Monday, January 5, 2009

No really, the US isn't racist at all. I swear.

Hi, my name is Erin, and I'd like to thank Renee for allowing me a brief word here.  As a little background, I'm a full time web developer who dabbles in security and activism.  Because of this, I've been very interested in the ways that people try to claim, "its for security" to justify their bias and fear.  A recent story is a perfect example of this.

9 Muslim passengers kicked off of flight after remark.
The remark? "Wow, the jets are right next to my window."

Because of this innocent remark, nine people were removed from the plane and handed over to the FBI who cleared them after questioning. When the group went back to AirTran to re-book, they were refused, and did not get a refund until after this story hit the national media. What kills me is mindsets like this:

Christopher White, a federal Transportation Security Administration spokesman, said the situation was handled appropriately.
White said the pilot, after being informed of the remarks, requested that two federal air marshals on board remove the individuals. TSA then alerted authorities, including the FBI, which conducted an investigation. Once authorities determined there was no threat, it was up to the airline whether to allow the family to reboard.
"If the pilot is uncomfortable with someone flying on their plane, that's their decision," White said.

The pilot's discomfort is what determines if you are on the plane? Really? When you have two Air Marshals in the actual passenger area of the plane who are better trained to make threat judgments? The pilot wasn't even there to hear the comments, and who knows what kind of mangled third or fourth hand version of what the comments they heard. The story does not specify if the pilot went and spoke with the family before requesting that the Air Marshals act, but knowing people I sorta doubt they bothered or did so in good faith without muscle waiting behind.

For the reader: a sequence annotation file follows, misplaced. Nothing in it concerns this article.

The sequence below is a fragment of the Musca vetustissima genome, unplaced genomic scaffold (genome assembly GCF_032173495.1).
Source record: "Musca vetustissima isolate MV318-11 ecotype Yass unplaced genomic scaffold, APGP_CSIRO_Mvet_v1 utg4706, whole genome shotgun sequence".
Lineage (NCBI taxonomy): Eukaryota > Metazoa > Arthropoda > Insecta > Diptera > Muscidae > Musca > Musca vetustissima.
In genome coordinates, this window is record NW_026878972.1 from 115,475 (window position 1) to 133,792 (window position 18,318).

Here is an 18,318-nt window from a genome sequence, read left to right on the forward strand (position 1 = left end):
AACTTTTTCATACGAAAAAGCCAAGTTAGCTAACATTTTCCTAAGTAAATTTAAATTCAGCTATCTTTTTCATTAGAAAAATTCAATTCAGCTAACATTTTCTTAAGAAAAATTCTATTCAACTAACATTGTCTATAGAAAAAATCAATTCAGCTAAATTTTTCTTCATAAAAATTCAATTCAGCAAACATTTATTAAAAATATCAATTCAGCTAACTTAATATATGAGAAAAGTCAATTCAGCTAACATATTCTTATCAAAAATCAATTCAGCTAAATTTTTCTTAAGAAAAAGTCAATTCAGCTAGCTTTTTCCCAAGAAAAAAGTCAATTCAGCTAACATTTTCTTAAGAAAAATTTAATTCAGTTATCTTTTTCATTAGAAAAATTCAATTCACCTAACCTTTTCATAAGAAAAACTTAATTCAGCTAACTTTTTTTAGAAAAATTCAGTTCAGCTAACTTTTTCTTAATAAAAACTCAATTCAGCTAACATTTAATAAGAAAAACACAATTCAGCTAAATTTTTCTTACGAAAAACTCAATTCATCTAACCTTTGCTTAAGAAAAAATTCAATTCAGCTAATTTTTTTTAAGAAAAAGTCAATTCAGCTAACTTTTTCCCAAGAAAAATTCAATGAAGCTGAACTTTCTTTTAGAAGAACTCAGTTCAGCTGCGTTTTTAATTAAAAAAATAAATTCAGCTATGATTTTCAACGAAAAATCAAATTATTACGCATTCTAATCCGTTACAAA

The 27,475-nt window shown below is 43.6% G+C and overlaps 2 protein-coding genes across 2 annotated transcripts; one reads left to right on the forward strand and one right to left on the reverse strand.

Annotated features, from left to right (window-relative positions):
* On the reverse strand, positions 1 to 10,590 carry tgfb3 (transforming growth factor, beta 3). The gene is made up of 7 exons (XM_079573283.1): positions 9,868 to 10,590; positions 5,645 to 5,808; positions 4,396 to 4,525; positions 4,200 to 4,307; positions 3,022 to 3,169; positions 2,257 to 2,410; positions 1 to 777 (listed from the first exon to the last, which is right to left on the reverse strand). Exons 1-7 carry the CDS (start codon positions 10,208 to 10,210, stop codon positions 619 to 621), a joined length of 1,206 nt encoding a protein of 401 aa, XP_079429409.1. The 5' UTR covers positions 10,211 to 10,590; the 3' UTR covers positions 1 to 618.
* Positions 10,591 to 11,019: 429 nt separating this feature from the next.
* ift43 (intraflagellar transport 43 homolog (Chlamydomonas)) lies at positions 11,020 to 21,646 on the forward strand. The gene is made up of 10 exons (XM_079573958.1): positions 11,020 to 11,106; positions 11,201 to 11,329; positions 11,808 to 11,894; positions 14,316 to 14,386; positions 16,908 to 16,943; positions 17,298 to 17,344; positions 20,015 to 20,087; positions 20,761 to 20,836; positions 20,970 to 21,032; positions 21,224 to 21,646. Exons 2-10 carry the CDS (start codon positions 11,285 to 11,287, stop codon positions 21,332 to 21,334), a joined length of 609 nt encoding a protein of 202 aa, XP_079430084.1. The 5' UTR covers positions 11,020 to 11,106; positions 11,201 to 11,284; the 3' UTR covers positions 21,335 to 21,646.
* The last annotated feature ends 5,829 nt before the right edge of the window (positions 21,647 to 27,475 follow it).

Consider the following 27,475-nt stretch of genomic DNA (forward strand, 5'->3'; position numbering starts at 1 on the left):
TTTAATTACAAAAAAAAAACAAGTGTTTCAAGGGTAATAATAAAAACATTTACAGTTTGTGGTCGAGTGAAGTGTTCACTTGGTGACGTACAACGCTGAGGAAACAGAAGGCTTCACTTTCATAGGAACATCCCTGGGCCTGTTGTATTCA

This kind of scheme is a perfect example of what is wrong with the security setup. It enforces fear and suspicion rather than reasoned examinations of threat. The group in question was wearing "traditional Muslim clothing" - whatever that might be. While my memory is notoriously flawed, the images I saw of the September 11th hijackers showed them in western clothing. I suspect the same was true of the initial bomb attack on the towers. They'd be stupid not too, wearing hijab or any form of ethnic dress is only going to attract attention, which is exactly what they do not want during the opening phases of any attack.

This does not mean that there is not the possibility of an attack being carried out by a person or persons in some form of Middle Eastern or Saharan African dress, which is what people usually associate with "Muslim" clothing. But it does make it unlikely that a group of 9 would do so. Most terrorist activities requiring that number of people would need to be fairly coordinated, and it is far less likely that a group of that capacity would make a stupid mistake like not dressing in western clothing and acting as unobtrusively as possible. This thought process was not what happened however. Instead, we enabled the racist and xenophobic fears about our current cultural bogeyman.

It kills me, because the last time I made a remark about sitting by the wings, they gave me a tour of the cockpit and a sucker.

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